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Associated Press
A camper trailer lies on its roof after being toppled by strong winds that blew through Santa Maria RV Park in Gautier, Miss., Monday night, April 14, 2014. (AP Photo/The Sun Herald, Blake Kaplan)

Storm topples RVs near Mississippi's Gulf coast

Associated Press
Campers at Santa Maria RV Park on Martin Bluff Road in Gautier, Miss., were flipped from possible straight line winds Monday April 14, 2014, as storms rolled over the Coast. (AP Photo/Sun Herald, Tim Isbell)

– A storm barreled through Mississippi Gulf Coast communities, damaging or destroying about a dozen RV trailers at one campground, downing trees and power lines and cutting electricity in some areas.

The storm blew through the Santa Maria RV Park in Gautier at around 8 p.m. Monday, knocking some trailers off their blocks and overturning or destroying others.

The roads leading up to the RV park were littered with debris, and none of the street lights were working. Despite the widespread destruction in the park, only two people were injured, neither seriously, television station WLOX reported.

Park resident Harrold Robbins said he and his girlfriend Debbie Dales were getting ready for bed and he was at the front end of the camper they share when the wind hit.

"The front end flipped," he said after returning from a hospital where he was treated for bumps and bruises and Dales got stitches to her head. "It launched me back into the back end. Then it flipped over on the other side and came back up in the air and landed on our car."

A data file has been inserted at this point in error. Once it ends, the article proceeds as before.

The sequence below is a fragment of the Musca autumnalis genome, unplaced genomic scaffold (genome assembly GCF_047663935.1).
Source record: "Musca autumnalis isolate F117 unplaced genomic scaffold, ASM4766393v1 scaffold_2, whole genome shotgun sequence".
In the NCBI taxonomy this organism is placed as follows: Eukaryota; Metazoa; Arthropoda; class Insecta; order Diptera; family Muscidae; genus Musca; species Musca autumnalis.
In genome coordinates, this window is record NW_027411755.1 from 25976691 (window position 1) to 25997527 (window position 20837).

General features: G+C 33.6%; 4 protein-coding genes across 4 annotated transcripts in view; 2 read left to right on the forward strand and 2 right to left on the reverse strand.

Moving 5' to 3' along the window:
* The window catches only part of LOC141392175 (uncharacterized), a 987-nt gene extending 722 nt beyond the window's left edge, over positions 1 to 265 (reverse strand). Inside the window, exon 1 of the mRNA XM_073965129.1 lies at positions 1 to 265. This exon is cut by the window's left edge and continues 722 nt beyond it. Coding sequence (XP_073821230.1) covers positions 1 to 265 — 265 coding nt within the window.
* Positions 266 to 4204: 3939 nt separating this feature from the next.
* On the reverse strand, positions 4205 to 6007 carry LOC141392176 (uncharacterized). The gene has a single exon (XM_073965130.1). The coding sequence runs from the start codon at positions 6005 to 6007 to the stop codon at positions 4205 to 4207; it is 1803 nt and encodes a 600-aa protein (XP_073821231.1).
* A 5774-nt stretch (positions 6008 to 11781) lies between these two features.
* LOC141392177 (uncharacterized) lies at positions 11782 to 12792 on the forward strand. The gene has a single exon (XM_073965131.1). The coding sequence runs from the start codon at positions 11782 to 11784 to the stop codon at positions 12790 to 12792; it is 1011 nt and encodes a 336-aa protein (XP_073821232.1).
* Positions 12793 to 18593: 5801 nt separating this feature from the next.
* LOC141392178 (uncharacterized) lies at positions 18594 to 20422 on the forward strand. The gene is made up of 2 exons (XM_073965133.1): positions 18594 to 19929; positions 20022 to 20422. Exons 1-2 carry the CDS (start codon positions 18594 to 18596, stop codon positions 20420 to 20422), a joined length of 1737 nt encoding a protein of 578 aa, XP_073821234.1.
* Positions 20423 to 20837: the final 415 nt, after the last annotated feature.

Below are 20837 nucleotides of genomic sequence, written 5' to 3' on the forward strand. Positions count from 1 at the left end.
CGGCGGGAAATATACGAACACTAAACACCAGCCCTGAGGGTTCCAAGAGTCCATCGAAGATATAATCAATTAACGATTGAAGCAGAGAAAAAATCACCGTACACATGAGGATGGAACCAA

Jessica Cook said she looked out her window after getting the alert that the storm was approaching and said to herself, "Well, that looks a little bad." She said that when the debris hitting the trailer got bad, she grabbed her son and they huddled together with his father.

"We were just holding each other and telling each other we loved each other because it was that bad," she said.

Cook said her home was knocked off its blocks, but her next-door-neighbor's was completely destroyed and he was pinned under it. She said the fire department managed to free him and he was taken to a hospital.

The National Weather Service doesn't think it was a tornado, meteorologist Robert Ricks told the Sun Herald.

"It was straight-line winds of about 50 mph and none of the RVs were tied down," Ricks told the paper. "In talking with emergency management personnel, there were no power lines down. It appears to be because of the straight-line winds in an RV park configuration without tie-downs."

Jay Huffstatler, a Red Cross official, told WLOX that all of the displaced RV park residents apparently had somewhere else to spend the night.

Keith Davis, the police chief in nearby Moss Point, said there were downed power lines and trees there. He said one power line caught fire but it was quickly extinguished.

A severe thunderstorm warning had been in effect in advance of a strong cold front moving into the region.

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